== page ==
Trusting my teen driver
Last summer, I took my son to the elementary school parking lot for his first driving lesson.
His birthday falls in October, not only a busy time, but also a time when, here in Minnesota, precipitation comes in many forms.
I liked the idea of him being over the initial shock of taking control of a car — without the added stress of said precipitation. I was hoping to avoid any fears in the form of bad road conditions.
He seemed apprehensive and certainly perplexed by my excitement. We took many trips back to the school lot, going in small circles, practicing turns and horrific parking jobs.
Every drive, he gained a bit of confidence and every drive I was calm and totally in control.
On the road
When we both felt ready to leave the parking lot, I guided him down small neighborhood streets where the speed limit didn’t get much above 30. I sensed his fear, but I was still confident in him.
I would calmly say things like: “You are going to hit our neighbors’ mailbox: Pull slightly to the left.”
I was also confident that I wouldn’t slam my foot down on the imaginary brake on the passenger-side floor or raise my voice. Then he passed his permit test.
Making it legal
I never remember signing a document that said: “I permit you to drive yourself or me down the road. You’re totally welcome to put my life and the life of your sister in danger. Signed: Mom.”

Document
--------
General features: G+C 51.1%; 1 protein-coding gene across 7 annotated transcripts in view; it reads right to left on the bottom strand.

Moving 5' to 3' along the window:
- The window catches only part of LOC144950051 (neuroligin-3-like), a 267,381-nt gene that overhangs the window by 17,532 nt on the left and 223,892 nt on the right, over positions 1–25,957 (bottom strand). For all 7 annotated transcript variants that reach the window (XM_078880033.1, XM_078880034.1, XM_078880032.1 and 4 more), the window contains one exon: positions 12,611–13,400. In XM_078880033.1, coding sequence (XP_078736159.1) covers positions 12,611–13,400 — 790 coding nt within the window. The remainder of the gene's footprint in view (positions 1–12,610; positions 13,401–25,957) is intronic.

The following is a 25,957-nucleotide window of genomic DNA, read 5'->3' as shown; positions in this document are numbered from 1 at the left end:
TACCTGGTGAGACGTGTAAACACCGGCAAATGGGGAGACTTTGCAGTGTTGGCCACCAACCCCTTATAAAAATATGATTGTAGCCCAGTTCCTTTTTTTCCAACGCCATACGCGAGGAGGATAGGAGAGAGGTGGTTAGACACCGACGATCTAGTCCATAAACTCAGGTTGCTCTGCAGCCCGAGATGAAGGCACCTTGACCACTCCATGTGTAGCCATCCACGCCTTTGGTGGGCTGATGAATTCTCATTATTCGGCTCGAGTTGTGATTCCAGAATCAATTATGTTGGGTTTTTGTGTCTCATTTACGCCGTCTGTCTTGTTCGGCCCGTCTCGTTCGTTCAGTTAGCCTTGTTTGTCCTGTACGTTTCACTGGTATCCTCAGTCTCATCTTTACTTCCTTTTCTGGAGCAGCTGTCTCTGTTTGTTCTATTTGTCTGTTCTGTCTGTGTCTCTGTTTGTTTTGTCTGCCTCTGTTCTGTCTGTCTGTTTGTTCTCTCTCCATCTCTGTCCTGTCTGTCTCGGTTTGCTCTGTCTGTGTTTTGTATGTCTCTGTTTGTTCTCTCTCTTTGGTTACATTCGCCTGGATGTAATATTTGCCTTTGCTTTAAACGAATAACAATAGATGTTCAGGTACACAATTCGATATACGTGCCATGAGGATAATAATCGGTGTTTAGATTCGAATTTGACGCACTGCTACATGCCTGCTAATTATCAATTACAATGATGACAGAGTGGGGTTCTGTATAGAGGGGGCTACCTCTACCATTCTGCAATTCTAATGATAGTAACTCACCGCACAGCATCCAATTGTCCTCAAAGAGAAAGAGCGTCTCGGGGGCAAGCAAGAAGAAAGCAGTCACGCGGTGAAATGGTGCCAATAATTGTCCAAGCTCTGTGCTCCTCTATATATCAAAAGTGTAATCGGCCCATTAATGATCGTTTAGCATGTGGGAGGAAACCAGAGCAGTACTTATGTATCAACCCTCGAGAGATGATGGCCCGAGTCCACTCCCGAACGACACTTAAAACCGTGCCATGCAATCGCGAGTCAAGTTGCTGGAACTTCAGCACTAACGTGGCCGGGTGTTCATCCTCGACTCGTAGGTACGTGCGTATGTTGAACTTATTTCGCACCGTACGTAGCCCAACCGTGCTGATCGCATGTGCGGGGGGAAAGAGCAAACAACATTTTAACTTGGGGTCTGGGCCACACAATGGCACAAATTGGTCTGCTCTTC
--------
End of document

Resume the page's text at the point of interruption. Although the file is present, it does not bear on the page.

I did, however, take him to the DMV and watched as his foot tapped uncontrollably while he waited to take the state’s written knowledge test, a required step for him to get his learner’s permit.
It’s in these moments of parenthood we want to demonstrate our ability to see through a situation with ease, to nonchalantly make these big doings no big deal. If you pass, great; if not, you’ll study and try again. No biggie.
This is my cool, collected exterior. And yet, I can’t stop making repeated glances to the testing area.
My heart sinks when one teen pops up from his finished test and waits for the proctor to tell him how he did. He catches the glance of his expectant father sitting across from me. His shoulders slumped. Ugh. That’s a no.
Then it’s my son’s turn to take the test. He’s done. When he pops up, he gives me his signature winning smile — and a thumbs up.
Oh my god, he passed.
No, I’m not referring to my age. I’m referring to the speed my son hit when I felt close to having my first heart attack.
He swerved a bit, trying to decide which side of a fork in the road he should choose, and I slammed my foot onto the imaginary foot brake.
“Turn left!” I shrieked. He was obviously shaken by his normally calm mother’s response. I got a look from him I hadn’t seen before.
“You have to understand, I held you in my arms. You couldn’t eat or do anything without my help,” I said. “And now my life is in your hands.”
To which he calmly replied: “It’s going to be OK, Mom. Just trust me.”
He comes into the kitchen in his choir robe and black dress shoes.
He grabs the car key and says, “I’m ready. I’ll start the car.”
I get in the passenger side without hesitation, check my email on my phone, look out the window.
He’s chatty like he normally is. I tell him I feel like I’m being driven to the high school by Sister Act. We both laugh and he offers to serenade me on the way.
Oh, how fast things change!
I’m slowly learning to pass the baton and be OK with it. And he knows — like I should have all along — I trust him.
Jennifer Wizbowski lives in Excelsior with her husband, and daughter and son, ages 13 and 15. Write her at firstname.lastname@example.org.